Roper v. Trans World Entertainment Corporation et al

Filing 81

DECISION AND ORDER denying Spack's 59 Motion for Reconsideration. Signed by Senior Judge Thomas J. McAvoy on 3/8/18. (sfp, )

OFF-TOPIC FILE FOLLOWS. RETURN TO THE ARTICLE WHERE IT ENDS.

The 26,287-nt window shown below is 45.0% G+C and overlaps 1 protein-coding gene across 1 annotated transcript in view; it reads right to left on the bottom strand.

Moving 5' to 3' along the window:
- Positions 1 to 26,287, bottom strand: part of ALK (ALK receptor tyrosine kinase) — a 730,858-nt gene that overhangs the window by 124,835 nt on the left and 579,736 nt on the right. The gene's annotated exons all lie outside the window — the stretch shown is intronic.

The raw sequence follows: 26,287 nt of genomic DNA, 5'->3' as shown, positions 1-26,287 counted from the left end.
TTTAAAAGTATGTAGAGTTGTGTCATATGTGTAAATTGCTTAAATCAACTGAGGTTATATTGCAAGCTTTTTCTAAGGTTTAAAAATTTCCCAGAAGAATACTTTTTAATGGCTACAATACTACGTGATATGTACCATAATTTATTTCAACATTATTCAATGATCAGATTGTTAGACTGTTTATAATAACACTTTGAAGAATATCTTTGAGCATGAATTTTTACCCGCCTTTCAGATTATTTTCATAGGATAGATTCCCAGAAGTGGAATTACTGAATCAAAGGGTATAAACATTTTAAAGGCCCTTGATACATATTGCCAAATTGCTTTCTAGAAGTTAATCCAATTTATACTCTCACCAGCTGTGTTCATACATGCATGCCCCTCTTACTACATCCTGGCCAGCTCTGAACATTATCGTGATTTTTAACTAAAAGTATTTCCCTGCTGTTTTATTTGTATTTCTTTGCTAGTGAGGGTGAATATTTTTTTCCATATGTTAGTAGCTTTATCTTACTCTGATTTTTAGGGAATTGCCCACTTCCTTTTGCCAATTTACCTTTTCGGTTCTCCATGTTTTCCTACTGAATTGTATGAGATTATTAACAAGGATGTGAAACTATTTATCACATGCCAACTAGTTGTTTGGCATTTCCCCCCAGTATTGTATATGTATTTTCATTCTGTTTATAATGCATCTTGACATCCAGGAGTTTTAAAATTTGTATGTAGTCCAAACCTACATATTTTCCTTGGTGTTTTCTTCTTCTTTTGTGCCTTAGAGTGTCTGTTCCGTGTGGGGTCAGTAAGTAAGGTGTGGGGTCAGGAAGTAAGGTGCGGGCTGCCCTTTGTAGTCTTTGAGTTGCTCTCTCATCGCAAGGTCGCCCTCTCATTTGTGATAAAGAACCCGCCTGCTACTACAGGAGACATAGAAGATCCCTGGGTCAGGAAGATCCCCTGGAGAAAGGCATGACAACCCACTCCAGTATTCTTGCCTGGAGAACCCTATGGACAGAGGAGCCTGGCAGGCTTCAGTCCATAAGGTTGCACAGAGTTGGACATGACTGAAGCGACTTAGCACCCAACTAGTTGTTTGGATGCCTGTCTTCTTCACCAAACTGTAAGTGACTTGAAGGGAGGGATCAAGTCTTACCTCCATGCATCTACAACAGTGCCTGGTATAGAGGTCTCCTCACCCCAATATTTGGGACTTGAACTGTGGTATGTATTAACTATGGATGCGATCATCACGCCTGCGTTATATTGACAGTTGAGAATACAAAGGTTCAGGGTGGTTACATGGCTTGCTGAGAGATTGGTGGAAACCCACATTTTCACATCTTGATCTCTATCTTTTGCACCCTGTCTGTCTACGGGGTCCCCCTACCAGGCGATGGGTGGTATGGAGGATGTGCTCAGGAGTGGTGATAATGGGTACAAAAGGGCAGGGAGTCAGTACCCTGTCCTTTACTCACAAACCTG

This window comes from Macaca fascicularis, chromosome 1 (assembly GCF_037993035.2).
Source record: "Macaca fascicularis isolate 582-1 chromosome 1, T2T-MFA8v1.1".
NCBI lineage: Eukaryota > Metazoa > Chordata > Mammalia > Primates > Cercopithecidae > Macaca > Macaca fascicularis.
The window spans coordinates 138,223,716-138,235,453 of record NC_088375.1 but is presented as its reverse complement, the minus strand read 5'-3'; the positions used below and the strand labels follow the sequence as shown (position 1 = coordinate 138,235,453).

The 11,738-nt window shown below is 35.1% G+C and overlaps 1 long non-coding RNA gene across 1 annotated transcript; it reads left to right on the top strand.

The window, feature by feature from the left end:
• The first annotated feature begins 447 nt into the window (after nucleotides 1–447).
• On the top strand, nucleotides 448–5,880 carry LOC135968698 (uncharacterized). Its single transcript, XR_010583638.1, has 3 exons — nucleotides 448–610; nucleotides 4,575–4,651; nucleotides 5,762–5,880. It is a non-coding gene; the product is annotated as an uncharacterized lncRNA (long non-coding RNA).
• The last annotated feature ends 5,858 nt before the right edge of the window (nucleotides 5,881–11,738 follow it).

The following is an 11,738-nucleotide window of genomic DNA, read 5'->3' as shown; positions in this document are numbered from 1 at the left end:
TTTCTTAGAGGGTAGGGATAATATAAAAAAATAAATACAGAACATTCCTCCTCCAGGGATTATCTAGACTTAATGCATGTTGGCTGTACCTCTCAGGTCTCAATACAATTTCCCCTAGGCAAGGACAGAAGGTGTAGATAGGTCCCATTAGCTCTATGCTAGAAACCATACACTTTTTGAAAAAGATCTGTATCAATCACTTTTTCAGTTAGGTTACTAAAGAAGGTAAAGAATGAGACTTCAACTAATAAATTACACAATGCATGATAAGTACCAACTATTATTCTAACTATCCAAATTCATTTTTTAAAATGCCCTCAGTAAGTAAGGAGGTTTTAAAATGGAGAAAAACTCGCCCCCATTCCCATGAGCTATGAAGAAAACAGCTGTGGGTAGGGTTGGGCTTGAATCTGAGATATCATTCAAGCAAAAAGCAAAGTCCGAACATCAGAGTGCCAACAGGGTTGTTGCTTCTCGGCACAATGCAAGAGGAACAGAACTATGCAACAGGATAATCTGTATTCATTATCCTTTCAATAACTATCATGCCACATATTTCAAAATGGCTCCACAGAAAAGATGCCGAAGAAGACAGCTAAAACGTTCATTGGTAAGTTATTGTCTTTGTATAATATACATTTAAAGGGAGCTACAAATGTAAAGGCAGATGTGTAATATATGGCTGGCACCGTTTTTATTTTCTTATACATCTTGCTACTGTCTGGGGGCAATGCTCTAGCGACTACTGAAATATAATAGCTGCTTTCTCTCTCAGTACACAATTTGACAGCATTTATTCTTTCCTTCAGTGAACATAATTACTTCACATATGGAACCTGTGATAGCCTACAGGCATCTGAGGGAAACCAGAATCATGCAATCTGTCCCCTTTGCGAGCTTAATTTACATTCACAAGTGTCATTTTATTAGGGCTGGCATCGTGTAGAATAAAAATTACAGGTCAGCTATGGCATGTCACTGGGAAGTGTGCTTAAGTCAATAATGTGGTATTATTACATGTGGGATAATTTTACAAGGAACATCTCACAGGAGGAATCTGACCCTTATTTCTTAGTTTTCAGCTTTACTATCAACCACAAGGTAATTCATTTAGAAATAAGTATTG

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UNITED STATES DISTRICT COURT NORTHERN DISTRICT OF NEW YORK __________________________________________ NATASHA ROPER, Individually and on behalf of all others similarly situated, Plaintiff, vs. 1:17-CV-553 (TJM-CFH) Trans World Entertainment Corporation, and Record Town, Inc., Defendant. ______________________________________________________________________ Thomas J. McAvoy, United States District Judge DECISION & ORDER Before the Court is Intervenor Carol Spack’s motion for reconsideration of the Court’s text order, dkt. # 54, which denied her motion to intervene as moot. See dkt. # 59. In this case, which Plaintiff seeks to turn into a class action, Plaintiff alleges that Defendants violated wage and hours laws by misclassifying hourly workers as managers. See Complaint, dkt. # 1. Spack filed a similar case in the District of New Jersey shortly before the Plaintiff filed her action here. She sought to intervene in this case as part of an effort to consolidate the actions. Spack preferred to transfer the cases for consolidation in New Jersey or dismiss this action. Before the Court could rule on the motion to intervene, the Court in New Jersey transferred the case to this jurisdiction. The Court then ordered 1 the parties to supplement their briefing on the motion to intervene in light of the transfer. See dkt. # 48. After considering this briefing, the Court denied the motion to intervene as moot. Pending before the Court is Spack’s motion for consolidation of this action with Spack’s action, which is now venued in this district. Spack now moves for reconsideration of the Court’s order denying her motion to intervene as moot. She argues that the Court erred by granting the motion as moot when Spack still seeks to intervene in order to move for dismissal of the case. She contends that, as the Court has not yet determined whether Spack’s action and this case should be consolidated, dismissing her case as moot may preclude her from filing her intended motion to dismiss this matter. Defendants contend that the Court correctly found that the motion to intervene was moot after the New Jersey court transferred Spack’s action to this district. They further argue that Spack’s stated reason for continuing to seek to intervene–to preserve her right to seek dismissal of Roper’s case–is not a proper reason for intervention. When a party files a motion for reconsideration, “[t]he standard for granting such a motion is strict, and reconsideration will generally be denied unless the moving party can point to controlling decisions or data that the court overlooked–matters, in other words, that might reasonably be expected to alter the conclusion reached by the court.” Shrader v. CSX Transp., 70 F.3d 255, 257 (2d Cir. 1995). Such a m otion is “not a vehicle for relitigating old issues, presenting the case under new theories, securing a rehearing on the merits, or otherwise taking ‘a second bite at the apple[.]’” Analytical Surveys, Inc. v. Tonga Partners, L.P., 684 F.3d 36, 41 (2d Cir. 2012) (quoting Sequa Corp. v. GBJ Corp., 156 F.3d 136, 144 (2d Cir. 1998)). 2 The Court will deny the motion for reconsideration. Spack does not raise any issues which were not raised previously in deciding the motion to intervene had become moot as a result of the transfer of Spack’s case to this district. Moreover, generally “courts have denied motions to intervene where the movant’s sole interest is in dismissing an action.” In re Johnson & Johnson Derivative Litig, 900 F.Supp.2d 467, 476 (D.N.J. 2012) (citing Glover v. Ferrero USA, Inc., No. 11-1086, 2011 U.S. Dist. LEXIS 121352, 2011 WL 5007805, at *6 (D.N.J. 2011); W orthingon v. Bayer Healthcare LLC, Nos. 11-2793, et al., 2011 U.S. Dist. LEXIS 144369, 2011 WL 6303999, at *6 (D.N.J. 2011)). Spack’s argument for dismissing the Roper action is therefore not particularly persuasive. Spack argues that she should be permitted to move to dismiss the action because “Roper engaged in impermissible forum shopping” by filing her Complaint in this District a month after Spack filed her action in New Jersey. In her motion to intervene, Spack argued that she should would seek either to have the case transferred to the District of New Jersey or to dismiss Roper’s action because Roper had violated the “first-filed” principle, which provides that “‘where proceedings involving the same parties and issues are pending simultaneously in different federal courts the first-filed of the two takes priority absent ‘special circumstances’ or a balance of convenience in favor of the second.’” Proposed Intervenor’s brief, dkt. 26-1, at 20 (quoting Sotheby’s Inc. v. Minor, 2009 U.S. Dist. LEXIS 3509, at *3-4 (S.D.N.Y. Jan. 6, 2009)). Without deciding the particular issue, the Court notes that the parties in the two suits are not the same, and that–after the decision from the New Jersey District Court–the two cases are not in different federal district courts. The Court will not reach the issue of whether Spack’s motion to intervene has any merit, however. The Court notes that a motion to consolidate is pending, and that Spack’s 3 reason for seeking reconsideration--so she can file a motion to dismiss the Roper action–largely depends on the outcome of that motion. Spack filed the motion to consolidate. Should the Court deny the motion to consolidate, the Court would consider a motion to intervene on Spack’s part. The Court would not consider such a motion to be precluded by the Court’s earlier decision finding the motion to intervene moot–as such a decision did not reach the merits of the issues raised by Spack’s motion. The Court will therefore deny Spack’s motion for reconsideration, dkt. # 59. IT IS SO ORDERED. Dated:March 8, 2018 4